Contact US

Log In

Come Join Us!

Are you an
Engineering professional?
Join Eng-Tips Forums!
  • Talk With Other Members
  • Be Notified Of Responses
    To Your Posts
  • Keyword Search
  • One-Click Access To Your
    Favorite Forums
  • Automated Signatures
    On Your Posts
  • Best Of All, It's Free!

*Eng-Tips's functionality depends on members receiving e-mail. By joining you are opting in to receive e-mail.

Posting Guidelines

Promoting, selling, recruiting, coursework and thesis posting is forbidden.

Students Click Here

1st concrete tank

1st concrete tank

1st concrete tank

Greetings all,

I am designing my first concrete tank and had a few questions.  The tank is (3) 36' sq. chambers in a line, sharing walls.  It is a total of 23' tall (plus the slab depth), is burried 20', and does not have a top. The water table is 11' below the top of the tank.

I have completed the slab design using RISA 3D and compression only springs, by the way JAE's 9-18-2000 suggestion to use upper and lower bound soil constants to envelope the solution has already helped me. (I don't have soil info...yet). FYI the slab required had a d=23".  Which seems thick to me but is helping me with the bouyancy problem anyway.

Now I am ready to start the wall design/detailing. Here are my thoughts, I'd appreciate any comments:

1. The walls could be designed as a cantilever (conservitive), by using PCA's "Rectangular Concrete Tanks" publication moment/shear coefficents, or by FE analysis. I'm leaning to designing as a cantiliver. How have you performed this design? How ever performed, I will consider the different loadings, backfilled/not backfilled, empty/full chamber.

2. Waterstops will be required at the joints.  I am concerned about their placement in relation to the joint reinforcement. If the reinf. has say 2" cover I am not going to be able to fit the WS between the bar and the inside of the tank.  On the other hand if I put the WS more toward the center of the wall the fluid will be able to reach the unprotected reinf. It will even get worse at the divider walls (on either side of the middle cell) where they meet the perimeter wall and the slab. Any experience with standard construction/design would be greatly appreciated.

3. Lastly, thanks for you patience, I intend to design the corner reinforcement to restrain the wall's end reaction, is that correct? I will probably end up having hooks for each mat of horizontal wall reinforcement.

Thanks in advance

RE: 1st concrete tank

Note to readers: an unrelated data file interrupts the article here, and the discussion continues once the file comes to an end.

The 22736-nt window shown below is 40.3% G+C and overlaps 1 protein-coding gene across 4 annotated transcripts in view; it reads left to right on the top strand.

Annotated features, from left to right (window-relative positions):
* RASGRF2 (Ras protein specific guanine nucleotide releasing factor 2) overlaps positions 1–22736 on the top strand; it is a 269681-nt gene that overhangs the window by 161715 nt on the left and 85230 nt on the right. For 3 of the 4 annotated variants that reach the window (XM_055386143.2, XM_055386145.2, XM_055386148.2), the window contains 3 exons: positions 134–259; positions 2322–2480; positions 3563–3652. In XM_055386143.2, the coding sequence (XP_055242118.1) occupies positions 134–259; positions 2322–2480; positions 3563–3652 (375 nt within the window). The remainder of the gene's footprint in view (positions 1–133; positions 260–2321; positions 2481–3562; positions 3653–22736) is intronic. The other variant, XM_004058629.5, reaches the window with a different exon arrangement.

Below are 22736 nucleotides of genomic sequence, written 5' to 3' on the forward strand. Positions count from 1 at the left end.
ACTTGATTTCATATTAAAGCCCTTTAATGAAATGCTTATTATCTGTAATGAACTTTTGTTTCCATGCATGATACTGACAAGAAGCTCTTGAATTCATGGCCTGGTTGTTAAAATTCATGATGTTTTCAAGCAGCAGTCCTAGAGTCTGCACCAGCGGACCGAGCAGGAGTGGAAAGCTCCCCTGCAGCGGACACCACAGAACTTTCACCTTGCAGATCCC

Why to design the walls as cantilevers?    The PCA's publication has tables within the parameters of your tank.    A  b/a = 36/12  for interior water load, and b/a = 36/20 for exterior soil/groundwater load could be used.        For many years before the advent of the digital computers concrete tanks were designed using that PCA's publication.

Remember to check the shear at the base of the wall and at the wall intersections.   The thickness of the wall may be controled by shear.     See Tables VII and VIII and Figures 1 and 2.

 The waterstop could be placed in the center of the wall or at the edge of the shear key.     To keep the water reaching the rebars through the potential crack at the base of the wall, a continuous groove could be formed in the concrete immediately above the slab, and filled with an expansive waterproofing  material as Ironite, or similar.     The dimensions of the groove to be as recommended for the waterproofing material used.   Normally, it is  1/2" by 1/2".

You are correct.   The design must consider all the loading conditions, and possibly additional corner rebars will be required.    

Hope this would help


RE: 1st concrete tank

Just a question, why have waterstop at the interior divider walls?  I can understand the exterior walls, so that the tank doesn't leak to the soil, but what is the problem if it leaks tank to tank?  The installed cost of PVC waterstop runs around $2.00/LF maybe that is cheep insurance?

RE: 1st concrete tank


Thanks for your comments.  I think that my post was misleading in that the GROUNDwater table level is 11' below the top of the tank, the interior fluid level will normally be 20' deep but I am designing for mistakingly filling the tank(s) to the top. All that said your point about PCA's pub. is understood.  The ratios b/a will have to be interpolated between two tables, is that correct? I suppose my reluctance to use the PCA pub is that I am unfamiliar with it.


Thats a thought, although the tanks will be leak tested prior to use and I am sure that each chamber will need to be leak proof.  I will look into it further though.  Have you designed a tank (sewage aeration) and not found the need for WS on the interior divider walls?


Red Flag This Post

Please let us know here why this post is inappropriate. Reasons such as off-topic, duplicates, flames, illegal, vulgar, or students posting their homework.

Red Flag Submitted

Thank you for helping keep Eng-Tips Forums free from inappropriate posts.
The Eng-Tips staff will check this out and take appropriate action.

Reply To This Thread

Posting in the Eng-Tips forums is a member-only feature.

Click Here to join Eng-Tips and talk with other members! Already a Member? Login


Close Box

Join Eng-Tips® Today!

Join your peers on the Internet's largest technical engineering professional community.
It's easy to join and it's free.

Here's Why Members Love Eng-Tips Forums:

Register now while it's still free!

Already a member? Close this window and log in.

Join Us             Close